A hacker group has breached several FBI-affiliated websites and uploaded their contents to the web, including dozens of files containing the personal information of thousands of federal agents and law enforcement officers.
Reportedly, thousands of officials have their private information leaked online since there are around 4,000 unique records of personal credentials of federal officials. The data was stolen from three of the many chapter websites affiliated with the FBINAA across the US.
The hackers breached three sites associated with the FBI National Academy Association, a coalition of different chapters across the U.S. promoting federal and law enforcement leadership and training located at the FBI training academy in Quantico, VA. The hackers exploited flaws on at least three of the organization’s chapter websites and downloaded the contents of each web server.
Some of the uploaded content was actually dozens of documents containing personal information of federal agents and law enforcement officers. The information includes email IDs (both private and government), names, job titles, contact numbers, and postal addresses.
The FBINAA could not be reached for comment outside of business hours. In a statement Saturday the FBINAA said it was working with federal authorities to investigate the breach. “We believe we have identified the three affected Chapters that have been hacked and they are currently working on checking the breach with their data security authorities.”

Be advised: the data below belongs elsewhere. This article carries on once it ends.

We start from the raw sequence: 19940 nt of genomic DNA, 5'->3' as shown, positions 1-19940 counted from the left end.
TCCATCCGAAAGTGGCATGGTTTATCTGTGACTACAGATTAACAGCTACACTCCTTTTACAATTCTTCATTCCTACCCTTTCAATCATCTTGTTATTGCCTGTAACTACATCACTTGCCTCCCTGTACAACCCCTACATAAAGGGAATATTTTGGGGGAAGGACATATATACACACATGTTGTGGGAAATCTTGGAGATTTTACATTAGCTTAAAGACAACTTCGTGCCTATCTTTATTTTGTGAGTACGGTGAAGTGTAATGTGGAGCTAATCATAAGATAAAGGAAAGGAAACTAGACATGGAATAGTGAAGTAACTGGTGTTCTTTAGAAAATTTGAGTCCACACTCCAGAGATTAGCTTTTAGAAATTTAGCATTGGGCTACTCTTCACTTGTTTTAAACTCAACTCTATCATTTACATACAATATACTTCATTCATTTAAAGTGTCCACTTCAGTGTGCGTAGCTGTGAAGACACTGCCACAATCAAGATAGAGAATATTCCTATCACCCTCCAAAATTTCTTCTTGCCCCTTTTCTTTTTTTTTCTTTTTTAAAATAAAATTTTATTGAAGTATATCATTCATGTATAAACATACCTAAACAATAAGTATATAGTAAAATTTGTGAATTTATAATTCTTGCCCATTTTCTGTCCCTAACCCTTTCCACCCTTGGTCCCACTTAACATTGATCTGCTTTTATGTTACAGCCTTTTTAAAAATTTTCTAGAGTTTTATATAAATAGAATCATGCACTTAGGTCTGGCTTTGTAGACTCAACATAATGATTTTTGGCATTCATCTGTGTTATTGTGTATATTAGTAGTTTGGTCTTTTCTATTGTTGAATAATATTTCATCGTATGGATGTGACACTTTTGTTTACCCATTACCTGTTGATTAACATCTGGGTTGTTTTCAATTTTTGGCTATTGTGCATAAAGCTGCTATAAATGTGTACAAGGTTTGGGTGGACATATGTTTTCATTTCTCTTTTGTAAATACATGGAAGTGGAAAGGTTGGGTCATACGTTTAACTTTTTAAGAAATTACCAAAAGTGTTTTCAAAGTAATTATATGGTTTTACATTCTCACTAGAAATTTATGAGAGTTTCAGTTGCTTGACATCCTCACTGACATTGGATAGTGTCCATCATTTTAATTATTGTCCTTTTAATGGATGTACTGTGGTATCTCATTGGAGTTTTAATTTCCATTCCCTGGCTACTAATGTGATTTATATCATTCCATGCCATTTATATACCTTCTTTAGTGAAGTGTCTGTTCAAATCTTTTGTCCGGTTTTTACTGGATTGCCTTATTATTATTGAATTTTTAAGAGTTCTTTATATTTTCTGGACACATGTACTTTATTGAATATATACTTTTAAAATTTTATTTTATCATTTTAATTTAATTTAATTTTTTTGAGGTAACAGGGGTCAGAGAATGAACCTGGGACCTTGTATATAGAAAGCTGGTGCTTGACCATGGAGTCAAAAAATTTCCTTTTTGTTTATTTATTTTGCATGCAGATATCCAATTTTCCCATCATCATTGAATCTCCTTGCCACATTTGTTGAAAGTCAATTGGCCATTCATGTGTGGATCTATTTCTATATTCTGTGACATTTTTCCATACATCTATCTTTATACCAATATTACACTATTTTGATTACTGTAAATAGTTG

While speaking with one of the hackers, TechCrunch learned that the hacker group of 3 has managed to hack over 1,000 websites so far and the cybercriminals are now trying to organize and structure the acquired information.
When asked if the hackers were aware of the fact that uploading such sensitive data online would endanger the security of federal agents and law enforcement officials, the hacker plainly replied “Probably, Yes,” adding that they have more than a million employees’ data belonging to various federal agencies and public service organizations in the US.
“We hacked more than 1,000 sites,” said the hacker. “Now we are structuring all the data, and soon they will be sold. I think something else will publish from the list of hacked government sites.” We asked if the hacker was worried that the files they put up for download would put federal agents and law enforcement at risk. “Probably, yes,” the hacker said.
While having an encrypted chat session with TechCrunch, the hacker gave proof of some of the other websites that they have breached, which included Foxconn’s subdomain too.
One of the links provided did not need a username or a password but revealed the back-end to a Lotus-based webmail system containing thousands of employee records, including email addresses and phone numbers.
Their end goal: “Experience and money,” the hacker said.
A linked Twitter account says the group is based in Ukraine.
The hack was first reported by the news site TechCrunch.